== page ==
The recent cyber attacks on Bluefield University and University Urology highlight the increasing risk of cybercrime targeting organizations in the education and healthcare industries.
As organizations become more reliant on technology for storing and processing data, they must remain vigilant and invest in comprehensive cybersecurity measures to protect themselves and the individuals they serve from the constantly evolving threat of cybercrime.
Cyberattack Hits Bluefield University, AvosLocker Demands Ransom for 1.2 Terabytes of Stolen Data
Bluefield University, located in Virginia, has been hit by an attack that has caused significant disruptions to internet services.
A “RamAlert” text sent to students, faculty, and staff on Monday warned that AvosLocker had hacked the university network and taken 1.2 terabytes of files, including admission data from thousands of students.
The attackers threatened to publish this information on the dark web if the university’s president refused to pay them. They did not mention the ransom amount but said they would continue attacking until they received payment.
The FBI has classified AvosLocker as ransomware and issued an advisory warning that it has targeted various critical infrastructure industries in the US, such as finance, manufacturing, and government facilities.
The university has engaged third-party cybersecurity experts to investigate and resolve the issue. The university stated that it might take days to restore full functionality, but so far, there is no evidence of information being used for fraud or theft.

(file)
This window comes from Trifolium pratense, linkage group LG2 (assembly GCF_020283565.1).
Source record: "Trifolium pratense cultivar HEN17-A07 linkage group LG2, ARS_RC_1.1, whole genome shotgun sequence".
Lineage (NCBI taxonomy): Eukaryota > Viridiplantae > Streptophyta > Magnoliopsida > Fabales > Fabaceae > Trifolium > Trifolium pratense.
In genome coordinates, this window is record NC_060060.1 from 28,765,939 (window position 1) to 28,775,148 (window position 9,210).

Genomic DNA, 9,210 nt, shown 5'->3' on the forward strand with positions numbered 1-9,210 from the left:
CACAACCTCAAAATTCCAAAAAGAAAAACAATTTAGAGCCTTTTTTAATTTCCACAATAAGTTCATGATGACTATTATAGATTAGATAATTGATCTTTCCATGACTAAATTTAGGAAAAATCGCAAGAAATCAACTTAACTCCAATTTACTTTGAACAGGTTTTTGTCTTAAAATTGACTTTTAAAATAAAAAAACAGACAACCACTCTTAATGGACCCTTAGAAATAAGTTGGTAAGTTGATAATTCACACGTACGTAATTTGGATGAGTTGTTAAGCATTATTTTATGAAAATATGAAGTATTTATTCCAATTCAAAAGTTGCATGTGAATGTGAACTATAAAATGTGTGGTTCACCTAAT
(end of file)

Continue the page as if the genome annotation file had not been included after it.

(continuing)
While two students expressed concerns about their personal information being leaked, they were optimistic about the university’s response. Bluefield University has said that its myBU and Canvas websites are safe to use, and final exams have been postponed by one day.
University Urology of New York Discloses Data Breach Affecting Over 56K Patients
University Urology (UU) of New York has also disclosed a breach. The clinical center claimed to have detected suspicious activity within its network on or about February 1, 2023. As reported to Health and Human Services (HHS), the breach affected 56,816 patients.
University Urology found that an unauthorized threat actor had gained access to its protected health information, which includes various personal details such as full names, addresses, birthdates, credentials including password and/or security questions, billing details, as well as medical information including diagnosis, treatment, and tests, prescriptions, and numbers of health insurance policy, subscriber identification, and health plan beneficiary.
There have been no further reports of attacks involving these compromised data, and University Urology claims that it is not aware of any attempts to misuse data.
University Urology provided affected patients with two years of free credit monitoring and identity theft restoration services to address the issue. The clinic has also taken steps to mitigate the impact of the breach, such as creating backups, limiting access to authorized personnel, resetting passwords, and removing tools and files that could pose a security risk.